For me, the most beautiful thing is to wake up, to go out, and to look. At everything. Without anyone telling me “You should look at this or that.” I look at everything and I try to find what interests me, because when I set out, I don’t yet know what will interest me. Sometimes I photograph things that others would find stupid, but with which I can play around. Henri as well says that before meeting a person, or seeing a country, he has to prepare himself. Not me, I try to react to what comes up. Afterwards, I may come back to it, perhaps every year, ten years in a row, and I will end by understanding.

- Josef Koudelka

Spain, 1971. From the book, Koudelka: Gypsies. © Josef Koudelka, Magnum Photos

Spain, 1971. From the book, Koudelka: Gypsies. © Josef Koudelka, Magnum Photos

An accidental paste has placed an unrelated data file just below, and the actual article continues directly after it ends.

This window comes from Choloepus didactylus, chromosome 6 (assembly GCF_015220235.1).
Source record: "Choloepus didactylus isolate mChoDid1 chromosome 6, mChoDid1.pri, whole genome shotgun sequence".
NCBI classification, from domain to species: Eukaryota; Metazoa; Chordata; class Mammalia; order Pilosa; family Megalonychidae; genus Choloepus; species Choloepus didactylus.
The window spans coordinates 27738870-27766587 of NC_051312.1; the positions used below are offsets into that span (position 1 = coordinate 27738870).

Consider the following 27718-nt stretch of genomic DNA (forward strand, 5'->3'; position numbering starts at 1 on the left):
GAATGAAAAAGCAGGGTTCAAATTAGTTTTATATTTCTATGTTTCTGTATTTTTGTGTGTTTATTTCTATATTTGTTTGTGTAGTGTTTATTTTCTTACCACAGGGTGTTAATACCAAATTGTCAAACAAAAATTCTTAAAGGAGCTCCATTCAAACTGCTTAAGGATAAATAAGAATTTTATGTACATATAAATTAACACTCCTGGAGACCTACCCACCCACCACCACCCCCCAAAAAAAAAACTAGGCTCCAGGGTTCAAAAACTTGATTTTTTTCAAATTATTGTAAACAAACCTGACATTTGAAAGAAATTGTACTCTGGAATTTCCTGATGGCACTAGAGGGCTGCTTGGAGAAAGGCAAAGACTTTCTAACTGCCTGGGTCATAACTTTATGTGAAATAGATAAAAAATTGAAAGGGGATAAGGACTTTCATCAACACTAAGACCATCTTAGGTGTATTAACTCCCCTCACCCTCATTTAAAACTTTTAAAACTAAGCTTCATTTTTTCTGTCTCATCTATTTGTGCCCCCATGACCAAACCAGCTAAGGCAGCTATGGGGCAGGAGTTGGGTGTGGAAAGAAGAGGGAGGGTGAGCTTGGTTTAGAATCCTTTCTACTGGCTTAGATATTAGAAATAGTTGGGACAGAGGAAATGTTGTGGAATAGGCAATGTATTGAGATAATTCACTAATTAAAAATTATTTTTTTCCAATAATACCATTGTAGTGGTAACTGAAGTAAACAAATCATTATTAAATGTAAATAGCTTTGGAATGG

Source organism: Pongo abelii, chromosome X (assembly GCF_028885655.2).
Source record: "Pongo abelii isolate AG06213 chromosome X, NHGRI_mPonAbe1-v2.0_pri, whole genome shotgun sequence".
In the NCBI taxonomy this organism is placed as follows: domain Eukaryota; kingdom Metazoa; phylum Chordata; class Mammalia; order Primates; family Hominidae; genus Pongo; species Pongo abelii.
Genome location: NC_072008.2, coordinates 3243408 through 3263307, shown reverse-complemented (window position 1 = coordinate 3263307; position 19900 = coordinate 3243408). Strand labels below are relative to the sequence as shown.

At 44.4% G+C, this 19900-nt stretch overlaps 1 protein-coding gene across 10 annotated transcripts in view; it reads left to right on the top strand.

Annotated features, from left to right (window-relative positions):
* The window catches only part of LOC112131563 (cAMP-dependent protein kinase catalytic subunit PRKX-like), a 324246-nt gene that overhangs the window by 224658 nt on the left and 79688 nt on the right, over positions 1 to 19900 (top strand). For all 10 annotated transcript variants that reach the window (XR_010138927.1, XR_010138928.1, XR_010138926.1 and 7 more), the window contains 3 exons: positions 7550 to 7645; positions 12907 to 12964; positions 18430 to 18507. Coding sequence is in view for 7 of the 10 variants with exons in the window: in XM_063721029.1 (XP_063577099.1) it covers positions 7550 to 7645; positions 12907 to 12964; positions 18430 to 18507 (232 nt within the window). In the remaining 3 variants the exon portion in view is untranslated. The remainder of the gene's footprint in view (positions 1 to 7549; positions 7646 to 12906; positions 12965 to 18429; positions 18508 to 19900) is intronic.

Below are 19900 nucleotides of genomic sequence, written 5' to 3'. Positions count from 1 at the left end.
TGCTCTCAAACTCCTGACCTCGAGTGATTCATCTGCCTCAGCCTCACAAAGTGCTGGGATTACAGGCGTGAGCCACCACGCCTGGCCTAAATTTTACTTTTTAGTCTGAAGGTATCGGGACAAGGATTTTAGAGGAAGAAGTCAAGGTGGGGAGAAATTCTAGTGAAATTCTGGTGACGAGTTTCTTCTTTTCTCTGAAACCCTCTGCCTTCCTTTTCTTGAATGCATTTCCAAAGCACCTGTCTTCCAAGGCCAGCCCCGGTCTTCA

When I travel, I don’t even know where I am going to sleep, I don’t think of the place where I will lie down until the moment I roll out my sleeping bag. It’s a rule that I’ve set for myself. Because I told myself that I must be able to sleep anywhere, since sleep is important. In the summer I often sleep outdoors. I stop working when there is no more light, and I start again in the early morning. I do not feel this to be a sacrifice, it would be a sacrifice to live otherwise. As for my points of reference, I don’t know what they would be.

- Josef Koudelka


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André Kertész | Champs Elysées, Paris, 1929

Posted: January 22nd, 2011 | Author: | Filed under: Books, Film, Photography, Quotes

André Kertész | <i>Champs Elysées, Paris, 1929</i>

André Kertész | Champs Elysées, Paris, 1929

At the time photography was zero — only the ordinary commercial kind of shots with little or no artistic value. Nobody photographed the chairs in the parks, in the Luxembourg Gardens, and in the Tuileries. I did. Of course, at that time I did not know that this was modern or unique.

-André Kertész, Kertész on Kertész


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Mona Kuhn | Evidence

Posted: January 8th, 2011 | Author: | Filed under: Film, Photography